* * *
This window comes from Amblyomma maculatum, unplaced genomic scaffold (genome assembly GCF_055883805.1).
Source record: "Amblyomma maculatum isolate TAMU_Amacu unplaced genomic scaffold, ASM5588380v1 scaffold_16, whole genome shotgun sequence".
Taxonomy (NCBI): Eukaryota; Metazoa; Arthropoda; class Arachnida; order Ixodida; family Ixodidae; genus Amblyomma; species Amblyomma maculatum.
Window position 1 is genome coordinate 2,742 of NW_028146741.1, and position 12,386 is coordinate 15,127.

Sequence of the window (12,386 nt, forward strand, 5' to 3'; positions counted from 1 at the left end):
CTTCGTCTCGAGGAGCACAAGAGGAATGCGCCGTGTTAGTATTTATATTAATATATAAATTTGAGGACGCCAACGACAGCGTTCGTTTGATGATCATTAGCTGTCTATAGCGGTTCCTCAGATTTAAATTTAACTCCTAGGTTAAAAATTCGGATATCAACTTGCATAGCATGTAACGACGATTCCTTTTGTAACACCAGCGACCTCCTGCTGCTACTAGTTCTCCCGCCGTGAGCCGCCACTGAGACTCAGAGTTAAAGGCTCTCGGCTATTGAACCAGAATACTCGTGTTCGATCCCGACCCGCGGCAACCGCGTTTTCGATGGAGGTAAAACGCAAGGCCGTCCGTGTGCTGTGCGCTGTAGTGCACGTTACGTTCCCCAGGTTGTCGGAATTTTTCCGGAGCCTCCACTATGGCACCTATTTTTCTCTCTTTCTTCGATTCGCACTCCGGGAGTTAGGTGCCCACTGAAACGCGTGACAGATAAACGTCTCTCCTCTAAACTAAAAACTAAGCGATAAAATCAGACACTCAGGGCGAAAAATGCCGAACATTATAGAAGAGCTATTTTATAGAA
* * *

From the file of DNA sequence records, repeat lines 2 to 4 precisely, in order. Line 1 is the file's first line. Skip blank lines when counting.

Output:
Source record: "Amblyomma maculatum isolate TAMU_Amacu unplaced genomic scaffold, ASM5588380v1 scaffold_16, whole genome shotgun sequence".
Taxonomy (NCBI): Eukaryota; Metazoa; Arthropoda; class Arachnida; order Ixodida; family Ixodidae; genus Amblyomma; species Amblyomma maculatum.
Window position 1 is genome coordinate 2,742 of NW_028146741.1, and position 12,386 is coordinate 15,127.